What is economic risk?

Economic risk is a nebulous term with a variety of definitions. In a nutshell, economic risk is the risk that a venture will be economically unsustainable, for a variety of reasons ranging from a change in economic trends to fraudulent activities that ruin the outcome of the project. Before initiating projects, economic risk must be considered to determine whether the potential risks outweigh the benefits.

There are a variety of ways to visualize economic risk, with a variety of modeling systems. In a simple example of economic risk, imagine a planned housing project. The economic risk in this case is that development profits will not cover development costs, leaving the developer in debt. This can be due to housing market downturns, unexpected cost bursts, lack of interest in housing, and a variety of other factors.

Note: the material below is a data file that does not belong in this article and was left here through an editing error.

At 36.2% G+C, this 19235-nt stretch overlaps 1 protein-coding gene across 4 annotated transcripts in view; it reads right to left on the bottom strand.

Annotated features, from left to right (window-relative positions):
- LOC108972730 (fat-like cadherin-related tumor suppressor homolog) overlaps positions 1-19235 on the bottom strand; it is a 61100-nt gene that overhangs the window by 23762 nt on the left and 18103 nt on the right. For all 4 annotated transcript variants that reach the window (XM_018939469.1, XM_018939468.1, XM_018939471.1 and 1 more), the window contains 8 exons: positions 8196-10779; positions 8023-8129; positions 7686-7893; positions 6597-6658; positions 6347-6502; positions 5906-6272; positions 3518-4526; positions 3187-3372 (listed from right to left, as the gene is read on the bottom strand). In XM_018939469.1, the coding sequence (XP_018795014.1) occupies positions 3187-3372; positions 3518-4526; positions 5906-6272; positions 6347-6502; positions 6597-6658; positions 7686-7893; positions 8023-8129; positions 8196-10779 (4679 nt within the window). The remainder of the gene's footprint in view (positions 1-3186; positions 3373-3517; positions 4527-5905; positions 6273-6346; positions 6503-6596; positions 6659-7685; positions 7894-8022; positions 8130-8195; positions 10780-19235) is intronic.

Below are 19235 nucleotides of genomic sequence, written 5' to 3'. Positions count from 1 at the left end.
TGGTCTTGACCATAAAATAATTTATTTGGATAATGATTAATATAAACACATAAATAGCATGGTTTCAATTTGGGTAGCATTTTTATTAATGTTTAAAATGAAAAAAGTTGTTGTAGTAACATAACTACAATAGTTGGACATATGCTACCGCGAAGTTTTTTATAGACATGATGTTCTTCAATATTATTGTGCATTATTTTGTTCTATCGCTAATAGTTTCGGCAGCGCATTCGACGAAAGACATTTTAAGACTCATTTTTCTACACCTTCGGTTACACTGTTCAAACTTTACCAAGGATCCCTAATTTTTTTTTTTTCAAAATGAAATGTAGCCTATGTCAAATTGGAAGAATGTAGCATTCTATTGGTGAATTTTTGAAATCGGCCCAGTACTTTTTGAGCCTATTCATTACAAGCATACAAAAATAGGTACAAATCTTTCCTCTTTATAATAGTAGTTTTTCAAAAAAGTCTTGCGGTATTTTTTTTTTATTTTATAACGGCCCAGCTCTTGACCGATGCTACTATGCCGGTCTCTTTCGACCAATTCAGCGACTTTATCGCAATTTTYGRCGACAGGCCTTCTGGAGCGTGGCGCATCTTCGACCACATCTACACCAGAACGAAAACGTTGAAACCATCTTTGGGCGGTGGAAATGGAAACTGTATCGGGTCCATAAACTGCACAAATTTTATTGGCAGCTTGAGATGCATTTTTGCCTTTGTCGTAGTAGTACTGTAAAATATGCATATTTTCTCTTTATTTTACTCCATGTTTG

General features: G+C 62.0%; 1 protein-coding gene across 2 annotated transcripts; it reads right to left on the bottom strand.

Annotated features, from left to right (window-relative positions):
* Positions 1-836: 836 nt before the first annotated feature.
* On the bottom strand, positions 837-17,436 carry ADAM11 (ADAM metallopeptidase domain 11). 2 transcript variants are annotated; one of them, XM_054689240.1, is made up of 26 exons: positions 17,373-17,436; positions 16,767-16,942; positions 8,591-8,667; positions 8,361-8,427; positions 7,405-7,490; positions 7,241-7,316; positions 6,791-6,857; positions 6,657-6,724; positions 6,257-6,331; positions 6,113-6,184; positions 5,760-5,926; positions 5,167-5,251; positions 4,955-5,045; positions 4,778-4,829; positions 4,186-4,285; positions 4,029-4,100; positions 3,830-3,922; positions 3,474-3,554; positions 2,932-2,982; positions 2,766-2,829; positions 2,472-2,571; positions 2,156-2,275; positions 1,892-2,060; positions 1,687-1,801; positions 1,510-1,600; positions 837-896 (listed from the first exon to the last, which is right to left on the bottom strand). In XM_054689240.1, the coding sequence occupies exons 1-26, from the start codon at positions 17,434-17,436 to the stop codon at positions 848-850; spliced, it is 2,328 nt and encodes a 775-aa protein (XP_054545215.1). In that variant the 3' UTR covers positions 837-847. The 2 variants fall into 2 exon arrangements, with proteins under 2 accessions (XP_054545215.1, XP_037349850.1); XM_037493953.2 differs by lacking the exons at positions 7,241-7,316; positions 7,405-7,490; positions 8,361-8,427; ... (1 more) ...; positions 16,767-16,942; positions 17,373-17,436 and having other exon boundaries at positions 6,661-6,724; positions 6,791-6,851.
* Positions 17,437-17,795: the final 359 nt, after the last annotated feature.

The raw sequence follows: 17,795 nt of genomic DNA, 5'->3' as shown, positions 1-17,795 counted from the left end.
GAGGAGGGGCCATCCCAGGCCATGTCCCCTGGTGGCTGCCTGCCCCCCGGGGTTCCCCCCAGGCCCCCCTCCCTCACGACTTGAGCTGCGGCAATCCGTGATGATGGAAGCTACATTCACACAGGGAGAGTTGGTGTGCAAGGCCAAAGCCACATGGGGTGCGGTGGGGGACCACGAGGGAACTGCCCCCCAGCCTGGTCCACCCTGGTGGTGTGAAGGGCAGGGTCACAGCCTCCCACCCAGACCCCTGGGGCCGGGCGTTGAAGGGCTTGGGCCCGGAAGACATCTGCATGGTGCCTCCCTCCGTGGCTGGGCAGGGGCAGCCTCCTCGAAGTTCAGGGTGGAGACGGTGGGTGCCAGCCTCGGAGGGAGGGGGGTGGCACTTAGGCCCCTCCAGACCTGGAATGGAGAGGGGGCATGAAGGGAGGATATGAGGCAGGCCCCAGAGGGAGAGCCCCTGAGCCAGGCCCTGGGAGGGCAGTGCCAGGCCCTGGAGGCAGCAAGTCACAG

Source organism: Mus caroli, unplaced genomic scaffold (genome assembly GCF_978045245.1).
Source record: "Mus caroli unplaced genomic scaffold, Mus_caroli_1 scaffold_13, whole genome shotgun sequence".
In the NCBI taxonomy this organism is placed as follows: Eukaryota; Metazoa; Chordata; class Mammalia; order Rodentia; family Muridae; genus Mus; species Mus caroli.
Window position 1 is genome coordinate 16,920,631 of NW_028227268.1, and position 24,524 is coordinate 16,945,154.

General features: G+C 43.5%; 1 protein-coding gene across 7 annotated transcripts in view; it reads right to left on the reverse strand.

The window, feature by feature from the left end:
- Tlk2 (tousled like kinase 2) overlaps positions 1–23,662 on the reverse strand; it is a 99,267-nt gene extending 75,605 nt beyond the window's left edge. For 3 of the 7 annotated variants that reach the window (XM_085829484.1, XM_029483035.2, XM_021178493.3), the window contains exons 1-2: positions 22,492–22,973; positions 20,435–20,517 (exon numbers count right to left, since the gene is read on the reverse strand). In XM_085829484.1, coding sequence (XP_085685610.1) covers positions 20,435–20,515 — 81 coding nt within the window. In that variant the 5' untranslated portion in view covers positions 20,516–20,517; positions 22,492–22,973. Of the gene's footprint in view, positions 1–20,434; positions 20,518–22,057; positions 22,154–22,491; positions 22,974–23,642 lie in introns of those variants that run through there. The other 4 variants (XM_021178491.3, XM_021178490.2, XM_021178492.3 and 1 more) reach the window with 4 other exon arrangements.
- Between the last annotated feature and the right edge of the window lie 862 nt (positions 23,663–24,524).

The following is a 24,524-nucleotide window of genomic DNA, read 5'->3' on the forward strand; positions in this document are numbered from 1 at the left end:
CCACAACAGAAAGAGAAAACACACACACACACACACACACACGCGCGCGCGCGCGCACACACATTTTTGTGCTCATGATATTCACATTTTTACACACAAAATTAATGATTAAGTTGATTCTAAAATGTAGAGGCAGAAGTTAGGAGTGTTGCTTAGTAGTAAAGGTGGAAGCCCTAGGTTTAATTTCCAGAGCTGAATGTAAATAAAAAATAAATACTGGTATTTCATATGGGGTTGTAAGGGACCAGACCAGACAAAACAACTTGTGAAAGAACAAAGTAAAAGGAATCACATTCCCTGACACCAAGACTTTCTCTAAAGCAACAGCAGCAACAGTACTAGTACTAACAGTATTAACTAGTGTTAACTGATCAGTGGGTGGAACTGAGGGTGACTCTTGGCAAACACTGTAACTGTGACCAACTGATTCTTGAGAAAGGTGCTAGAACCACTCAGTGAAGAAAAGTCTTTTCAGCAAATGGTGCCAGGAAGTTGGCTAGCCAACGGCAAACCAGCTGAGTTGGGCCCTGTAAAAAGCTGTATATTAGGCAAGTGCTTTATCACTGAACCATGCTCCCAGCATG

People may try to predict economic risk, but they are not always successful. Economies are notoriously fickle and do not necessarily follow patterns that can be followed or mapped in advance. The risks of a project not paying for itself increase with the size of the project and also increase the longer a project takes to complete. Production costs, for example, tend to increase, which means that each year a project is executed on schedule, the more expensive it becomes.

Economists who act as consultants may charge a high fee for their services when asked to estimate economic risk. In addition to predicting risk, economists can also come up with suggestions that can reduce risk. In the housing development example above, for example, an economist might recommend pre-selling a certain percentage of units before construction begins to ensure the project has sufficient funding to complete.

Investors also consider economic risks when considering things like taking out loans, doing business with another country, or even sending relief supplies to other nations. Country-level risk can be an important consideration for potential investment and loan partners who are reluctant to work with countries that appear to be economically unstable. Balanced with that risk is the very real problem that an economically unstable nation can have trouble getting assistance, which in turn increases the economic risk to other investors because the country lacks support.

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